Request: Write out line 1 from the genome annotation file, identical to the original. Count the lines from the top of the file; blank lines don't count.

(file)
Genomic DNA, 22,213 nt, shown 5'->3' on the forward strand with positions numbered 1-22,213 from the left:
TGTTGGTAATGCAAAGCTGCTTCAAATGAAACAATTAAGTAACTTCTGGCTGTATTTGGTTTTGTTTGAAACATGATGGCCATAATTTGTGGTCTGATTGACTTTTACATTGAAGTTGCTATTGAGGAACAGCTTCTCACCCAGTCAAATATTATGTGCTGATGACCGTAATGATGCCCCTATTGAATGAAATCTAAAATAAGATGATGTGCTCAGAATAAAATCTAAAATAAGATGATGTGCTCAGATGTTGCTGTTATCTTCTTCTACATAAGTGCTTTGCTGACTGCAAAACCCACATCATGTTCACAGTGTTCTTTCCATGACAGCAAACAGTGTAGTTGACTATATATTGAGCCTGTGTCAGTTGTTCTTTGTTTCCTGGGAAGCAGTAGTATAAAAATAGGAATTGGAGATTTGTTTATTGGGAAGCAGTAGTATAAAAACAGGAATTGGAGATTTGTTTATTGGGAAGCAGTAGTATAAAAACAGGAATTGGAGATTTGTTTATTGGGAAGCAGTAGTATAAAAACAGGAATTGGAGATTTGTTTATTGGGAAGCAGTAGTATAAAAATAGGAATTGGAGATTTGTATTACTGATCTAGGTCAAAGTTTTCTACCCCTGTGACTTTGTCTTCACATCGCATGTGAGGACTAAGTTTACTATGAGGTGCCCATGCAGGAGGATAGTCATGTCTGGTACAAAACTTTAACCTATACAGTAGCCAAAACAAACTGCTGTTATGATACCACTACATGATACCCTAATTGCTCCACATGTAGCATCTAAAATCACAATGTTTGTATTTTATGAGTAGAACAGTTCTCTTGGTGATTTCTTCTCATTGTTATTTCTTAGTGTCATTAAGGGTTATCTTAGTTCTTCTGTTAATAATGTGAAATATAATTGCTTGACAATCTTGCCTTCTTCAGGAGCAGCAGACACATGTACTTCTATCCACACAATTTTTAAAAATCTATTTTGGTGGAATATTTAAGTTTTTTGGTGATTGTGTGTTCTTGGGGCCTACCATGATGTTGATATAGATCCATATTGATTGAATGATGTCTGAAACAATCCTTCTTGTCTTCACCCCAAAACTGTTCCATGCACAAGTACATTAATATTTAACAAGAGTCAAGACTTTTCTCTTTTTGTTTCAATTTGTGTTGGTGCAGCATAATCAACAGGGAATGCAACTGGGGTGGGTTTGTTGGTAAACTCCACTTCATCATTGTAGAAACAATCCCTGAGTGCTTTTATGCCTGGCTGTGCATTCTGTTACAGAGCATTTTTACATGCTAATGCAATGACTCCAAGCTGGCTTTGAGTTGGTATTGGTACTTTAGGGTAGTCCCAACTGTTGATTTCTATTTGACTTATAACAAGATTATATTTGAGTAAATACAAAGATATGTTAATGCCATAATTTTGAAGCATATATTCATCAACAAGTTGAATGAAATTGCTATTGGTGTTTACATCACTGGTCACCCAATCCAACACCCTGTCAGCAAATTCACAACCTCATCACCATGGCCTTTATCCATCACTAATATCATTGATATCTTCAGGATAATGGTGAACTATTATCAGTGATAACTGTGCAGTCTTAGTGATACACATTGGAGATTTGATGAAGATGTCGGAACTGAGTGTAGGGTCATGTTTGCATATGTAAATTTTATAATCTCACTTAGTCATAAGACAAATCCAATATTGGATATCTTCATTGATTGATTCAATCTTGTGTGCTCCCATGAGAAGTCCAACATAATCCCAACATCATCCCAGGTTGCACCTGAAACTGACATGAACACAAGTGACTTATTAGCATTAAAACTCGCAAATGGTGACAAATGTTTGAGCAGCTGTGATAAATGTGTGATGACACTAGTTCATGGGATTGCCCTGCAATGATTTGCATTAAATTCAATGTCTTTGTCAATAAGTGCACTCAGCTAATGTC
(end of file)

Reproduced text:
Genomic DNA, 22,213 nt, shown 5'->3' on the forward strand with positions numbered 1-22,213 from the left: